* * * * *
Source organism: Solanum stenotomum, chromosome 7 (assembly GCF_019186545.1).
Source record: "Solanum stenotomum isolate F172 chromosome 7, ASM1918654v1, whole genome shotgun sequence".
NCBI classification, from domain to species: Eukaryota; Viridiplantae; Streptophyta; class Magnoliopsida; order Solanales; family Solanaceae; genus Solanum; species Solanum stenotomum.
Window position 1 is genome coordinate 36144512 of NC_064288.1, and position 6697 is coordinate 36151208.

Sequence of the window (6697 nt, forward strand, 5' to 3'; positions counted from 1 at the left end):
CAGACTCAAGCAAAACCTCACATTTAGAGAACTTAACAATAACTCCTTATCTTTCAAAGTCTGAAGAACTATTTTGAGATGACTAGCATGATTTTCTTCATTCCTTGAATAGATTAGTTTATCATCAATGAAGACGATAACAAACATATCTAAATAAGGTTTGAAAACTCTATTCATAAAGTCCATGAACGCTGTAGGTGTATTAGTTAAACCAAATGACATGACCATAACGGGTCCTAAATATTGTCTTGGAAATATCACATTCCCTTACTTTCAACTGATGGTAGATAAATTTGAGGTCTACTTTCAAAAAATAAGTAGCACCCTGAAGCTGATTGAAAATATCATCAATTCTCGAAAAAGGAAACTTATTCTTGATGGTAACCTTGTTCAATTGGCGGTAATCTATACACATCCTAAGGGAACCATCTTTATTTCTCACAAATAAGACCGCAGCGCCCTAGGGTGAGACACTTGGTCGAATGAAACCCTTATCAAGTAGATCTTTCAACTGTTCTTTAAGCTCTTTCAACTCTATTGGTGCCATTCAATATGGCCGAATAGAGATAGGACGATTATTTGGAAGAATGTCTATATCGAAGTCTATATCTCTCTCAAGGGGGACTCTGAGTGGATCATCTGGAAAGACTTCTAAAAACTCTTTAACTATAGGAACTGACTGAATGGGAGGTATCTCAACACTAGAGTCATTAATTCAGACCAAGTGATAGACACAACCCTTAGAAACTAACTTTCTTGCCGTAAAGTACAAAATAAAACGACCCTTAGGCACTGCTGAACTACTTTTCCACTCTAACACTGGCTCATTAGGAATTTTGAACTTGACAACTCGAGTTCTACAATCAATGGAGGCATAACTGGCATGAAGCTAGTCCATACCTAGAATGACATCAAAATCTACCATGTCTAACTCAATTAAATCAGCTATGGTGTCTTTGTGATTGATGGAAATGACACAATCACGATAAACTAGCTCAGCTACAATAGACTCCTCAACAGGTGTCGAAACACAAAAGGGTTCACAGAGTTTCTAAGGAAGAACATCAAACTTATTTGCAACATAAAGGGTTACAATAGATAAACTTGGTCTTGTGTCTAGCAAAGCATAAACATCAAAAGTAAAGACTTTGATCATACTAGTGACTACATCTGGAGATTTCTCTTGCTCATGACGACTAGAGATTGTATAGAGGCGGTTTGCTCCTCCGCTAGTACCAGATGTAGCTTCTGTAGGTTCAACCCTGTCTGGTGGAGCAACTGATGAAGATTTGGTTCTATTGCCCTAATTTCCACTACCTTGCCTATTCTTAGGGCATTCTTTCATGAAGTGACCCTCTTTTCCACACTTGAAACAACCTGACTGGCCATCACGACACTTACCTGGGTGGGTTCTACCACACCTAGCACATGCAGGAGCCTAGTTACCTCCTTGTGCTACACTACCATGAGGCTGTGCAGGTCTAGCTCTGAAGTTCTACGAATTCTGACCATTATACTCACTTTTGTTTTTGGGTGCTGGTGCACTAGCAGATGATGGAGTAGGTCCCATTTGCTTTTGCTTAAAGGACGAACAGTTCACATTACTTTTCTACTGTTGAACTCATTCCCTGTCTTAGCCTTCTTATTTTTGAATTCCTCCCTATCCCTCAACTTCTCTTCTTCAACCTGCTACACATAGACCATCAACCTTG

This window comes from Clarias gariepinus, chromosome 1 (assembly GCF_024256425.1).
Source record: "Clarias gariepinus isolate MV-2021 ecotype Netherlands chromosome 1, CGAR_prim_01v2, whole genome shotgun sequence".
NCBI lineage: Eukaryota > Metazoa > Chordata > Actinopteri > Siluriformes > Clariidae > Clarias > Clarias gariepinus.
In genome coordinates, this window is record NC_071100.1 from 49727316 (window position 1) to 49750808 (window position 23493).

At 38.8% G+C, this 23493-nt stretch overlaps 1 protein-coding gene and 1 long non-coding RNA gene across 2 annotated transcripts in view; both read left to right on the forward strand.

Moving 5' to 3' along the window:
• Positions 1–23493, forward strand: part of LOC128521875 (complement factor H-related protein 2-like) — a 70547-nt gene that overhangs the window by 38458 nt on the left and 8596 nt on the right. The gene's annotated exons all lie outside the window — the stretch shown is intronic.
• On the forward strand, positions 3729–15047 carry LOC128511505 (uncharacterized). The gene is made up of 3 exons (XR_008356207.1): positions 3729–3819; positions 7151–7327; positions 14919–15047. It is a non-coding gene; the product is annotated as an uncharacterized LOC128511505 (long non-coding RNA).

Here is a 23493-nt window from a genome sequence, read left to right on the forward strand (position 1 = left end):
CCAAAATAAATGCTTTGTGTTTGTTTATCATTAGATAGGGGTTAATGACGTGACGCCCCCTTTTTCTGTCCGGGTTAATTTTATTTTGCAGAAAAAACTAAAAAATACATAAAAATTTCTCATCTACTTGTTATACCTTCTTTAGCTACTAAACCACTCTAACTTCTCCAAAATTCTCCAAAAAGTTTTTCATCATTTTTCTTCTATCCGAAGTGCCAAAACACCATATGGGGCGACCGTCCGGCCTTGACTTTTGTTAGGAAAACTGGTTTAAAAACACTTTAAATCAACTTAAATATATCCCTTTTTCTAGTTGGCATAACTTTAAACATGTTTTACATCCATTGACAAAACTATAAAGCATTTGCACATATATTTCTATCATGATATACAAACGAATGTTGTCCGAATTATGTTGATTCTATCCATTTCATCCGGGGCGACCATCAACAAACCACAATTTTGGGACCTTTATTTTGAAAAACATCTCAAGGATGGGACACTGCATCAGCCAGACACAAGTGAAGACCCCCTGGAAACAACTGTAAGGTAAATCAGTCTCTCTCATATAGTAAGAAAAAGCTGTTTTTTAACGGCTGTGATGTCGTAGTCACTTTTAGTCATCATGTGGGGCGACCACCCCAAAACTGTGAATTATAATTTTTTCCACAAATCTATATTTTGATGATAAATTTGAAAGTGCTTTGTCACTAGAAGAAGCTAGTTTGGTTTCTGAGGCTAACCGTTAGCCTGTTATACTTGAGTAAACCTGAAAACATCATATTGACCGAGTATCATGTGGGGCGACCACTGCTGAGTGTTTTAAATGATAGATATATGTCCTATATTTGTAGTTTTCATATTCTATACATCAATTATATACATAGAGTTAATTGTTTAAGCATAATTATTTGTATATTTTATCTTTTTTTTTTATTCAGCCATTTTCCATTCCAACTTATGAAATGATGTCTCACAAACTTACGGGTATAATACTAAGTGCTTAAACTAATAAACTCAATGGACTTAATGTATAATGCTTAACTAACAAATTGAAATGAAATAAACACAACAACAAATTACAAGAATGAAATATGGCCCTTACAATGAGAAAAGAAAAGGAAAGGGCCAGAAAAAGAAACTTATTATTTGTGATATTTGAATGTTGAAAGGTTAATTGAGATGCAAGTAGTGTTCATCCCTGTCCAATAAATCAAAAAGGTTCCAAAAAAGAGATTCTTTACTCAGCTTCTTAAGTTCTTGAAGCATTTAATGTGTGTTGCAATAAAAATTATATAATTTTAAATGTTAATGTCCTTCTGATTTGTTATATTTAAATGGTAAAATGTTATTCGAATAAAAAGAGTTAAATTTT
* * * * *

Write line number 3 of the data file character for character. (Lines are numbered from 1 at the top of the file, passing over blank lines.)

NCBI classification, from domain to species: Eukaryota; Viridiplantae; Streptophyta; class Magnoliopsida; order Solanales; family Solanaceae; genus Solanum; species Solanum stenotomum.